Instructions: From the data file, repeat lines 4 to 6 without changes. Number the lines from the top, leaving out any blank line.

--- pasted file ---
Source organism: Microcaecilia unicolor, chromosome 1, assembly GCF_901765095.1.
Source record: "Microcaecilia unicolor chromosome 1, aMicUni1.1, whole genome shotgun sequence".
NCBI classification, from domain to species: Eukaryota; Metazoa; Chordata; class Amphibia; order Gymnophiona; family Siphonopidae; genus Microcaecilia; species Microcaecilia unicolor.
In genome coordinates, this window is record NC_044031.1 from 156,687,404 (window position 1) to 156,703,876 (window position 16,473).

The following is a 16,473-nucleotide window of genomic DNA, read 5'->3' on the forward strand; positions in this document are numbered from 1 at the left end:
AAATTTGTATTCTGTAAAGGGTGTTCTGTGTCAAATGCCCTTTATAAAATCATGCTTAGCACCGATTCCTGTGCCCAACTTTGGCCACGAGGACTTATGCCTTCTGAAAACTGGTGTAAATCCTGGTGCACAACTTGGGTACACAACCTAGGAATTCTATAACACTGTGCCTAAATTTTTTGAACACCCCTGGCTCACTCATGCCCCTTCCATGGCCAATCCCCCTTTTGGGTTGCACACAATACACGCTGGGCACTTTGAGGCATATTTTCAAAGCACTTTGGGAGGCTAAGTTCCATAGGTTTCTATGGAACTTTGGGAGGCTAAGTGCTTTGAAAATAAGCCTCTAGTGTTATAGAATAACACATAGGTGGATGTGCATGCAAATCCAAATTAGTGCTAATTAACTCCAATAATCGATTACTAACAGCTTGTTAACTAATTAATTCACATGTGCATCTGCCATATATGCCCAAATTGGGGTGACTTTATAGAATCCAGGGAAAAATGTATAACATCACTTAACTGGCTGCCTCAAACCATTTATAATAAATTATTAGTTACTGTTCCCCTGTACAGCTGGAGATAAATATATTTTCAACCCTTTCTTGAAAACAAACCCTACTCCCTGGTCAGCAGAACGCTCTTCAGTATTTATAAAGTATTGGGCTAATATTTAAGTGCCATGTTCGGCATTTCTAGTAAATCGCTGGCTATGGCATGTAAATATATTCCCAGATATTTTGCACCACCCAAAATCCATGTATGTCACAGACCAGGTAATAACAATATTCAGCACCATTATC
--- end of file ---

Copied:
In genome coordinates, this window is record NC_044031.1 from 156,687,404 (window position 1) to 156,703,876 (window position 16,473).

The following is a 16,473-nucleotide window of genomic DNA, read 5'->3' on the forward strand; positions in this document are numbered from 1 at the left end:
AAATTTGTATTCTGTAAAGGGTGTTCTGTGTCAAATGCCCTTTATAAAATCATGCTTAGCACCGATTCCTGTGCCCAACTTTGGCCACGAGGACTTATGCCTTCTGAAAACTGGTGTAAATCCTGGTGCACAACTTGGGTACACAACCTAGGAATTCTATAACACTGTGCCTAAATTTTTTGAACACCCCTGGCTCACTCATGCCCCTTCCATGGCCAATCCCCCTTTTGGGTTGCACACAATACACGCTGGGCACTTTGAGGCATATTTTCAAAGCACTTTGGGAGGCTAAGTTCCATAGGTTTCTATGGAACTTTGGGAGGCTAAGTGCTTTGAAAATAAGCCTCTAGTGTTATAGAATAACACATAGGTGGATGTGCATGCAAATCCAAATTAGTGCTAATTAACTCCAATAATCGATTACTAACAGCTTGTTAACTAATTAATTCACATGTGCATCTGCCATATATGCCCAAATTGGGGTGACTTTATAGAATCCAGGGAAAAATGTATAACATCACTTAACTGGCTGCCTCAAACCATTTATAATAAATTATTAGTTACTGTTCCCCTGTACAGCTGGAGATAAATATATTTTCAACCCTTTCTTGAAAACAAACCCTACTCCCTGGTCAGCAGAACGCTCTTCAGTATTTATAAAGTATTGGGCTAATATTTAAGTGCCATGTTCGGCATTTCTAGTAAATCGCTGGCTATGGCATGTAAATATATTCCCAGATATTTTGCACCACCCAAAATCCATGTATGTCACAGACCAGGTAATAACAATATTCAGCACCATTATC